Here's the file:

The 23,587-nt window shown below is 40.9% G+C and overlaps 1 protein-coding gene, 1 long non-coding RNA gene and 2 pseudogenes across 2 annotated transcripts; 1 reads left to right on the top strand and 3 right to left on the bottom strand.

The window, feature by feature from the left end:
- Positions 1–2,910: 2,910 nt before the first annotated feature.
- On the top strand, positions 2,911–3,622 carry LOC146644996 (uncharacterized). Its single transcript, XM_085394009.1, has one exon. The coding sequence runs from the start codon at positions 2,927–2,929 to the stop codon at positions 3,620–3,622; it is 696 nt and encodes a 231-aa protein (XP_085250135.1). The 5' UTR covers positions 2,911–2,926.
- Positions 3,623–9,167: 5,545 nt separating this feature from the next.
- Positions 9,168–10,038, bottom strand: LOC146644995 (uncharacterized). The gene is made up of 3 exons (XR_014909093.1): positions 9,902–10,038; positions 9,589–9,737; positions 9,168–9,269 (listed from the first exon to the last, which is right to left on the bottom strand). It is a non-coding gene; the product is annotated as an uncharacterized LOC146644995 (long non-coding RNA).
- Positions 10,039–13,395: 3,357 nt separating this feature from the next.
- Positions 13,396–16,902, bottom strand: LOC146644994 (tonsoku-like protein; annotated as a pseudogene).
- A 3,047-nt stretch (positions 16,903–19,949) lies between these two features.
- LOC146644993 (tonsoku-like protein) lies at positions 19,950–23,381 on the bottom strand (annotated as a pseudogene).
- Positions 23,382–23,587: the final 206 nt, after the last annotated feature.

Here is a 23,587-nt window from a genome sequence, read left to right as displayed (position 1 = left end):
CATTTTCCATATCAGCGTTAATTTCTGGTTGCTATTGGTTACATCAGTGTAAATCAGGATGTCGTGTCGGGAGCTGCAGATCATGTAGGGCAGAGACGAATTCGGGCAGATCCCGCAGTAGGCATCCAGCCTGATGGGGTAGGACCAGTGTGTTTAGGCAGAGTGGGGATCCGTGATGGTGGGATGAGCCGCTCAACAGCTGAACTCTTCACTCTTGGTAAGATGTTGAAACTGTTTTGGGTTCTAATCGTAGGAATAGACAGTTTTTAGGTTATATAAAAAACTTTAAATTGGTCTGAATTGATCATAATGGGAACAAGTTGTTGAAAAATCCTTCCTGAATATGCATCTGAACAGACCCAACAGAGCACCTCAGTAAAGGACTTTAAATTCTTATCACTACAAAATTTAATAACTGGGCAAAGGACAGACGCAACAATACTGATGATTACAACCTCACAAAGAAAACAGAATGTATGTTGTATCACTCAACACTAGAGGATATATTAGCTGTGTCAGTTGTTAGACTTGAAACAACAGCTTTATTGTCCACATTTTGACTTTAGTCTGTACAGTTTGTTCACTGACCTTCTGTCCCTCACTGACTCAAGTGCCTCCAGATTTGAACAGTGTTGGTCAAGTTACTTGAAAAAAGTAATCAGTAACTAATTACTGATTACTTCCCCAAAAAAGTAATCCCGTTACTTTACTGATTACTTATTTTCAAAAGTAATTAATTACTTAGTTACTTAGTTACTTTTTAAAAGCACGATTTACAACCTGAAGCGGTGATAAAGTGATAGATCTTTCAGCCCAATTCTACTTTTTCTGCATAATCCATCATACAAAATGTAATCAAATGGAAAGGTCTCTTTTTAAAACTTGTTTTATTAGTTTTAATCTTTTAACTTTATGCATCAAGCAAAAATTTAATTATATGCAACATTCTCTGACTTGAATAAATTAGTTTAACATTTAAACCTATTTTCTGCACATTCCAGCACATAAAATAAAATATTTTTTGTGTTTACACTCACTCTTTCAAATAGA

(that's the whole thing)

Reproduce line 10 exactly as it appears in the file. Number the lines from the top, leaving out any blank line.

- LOC146644993 (tonsoku-like protein) lies at positions 19,950–23,381 on the bottom strand (annotated as a pseudogene).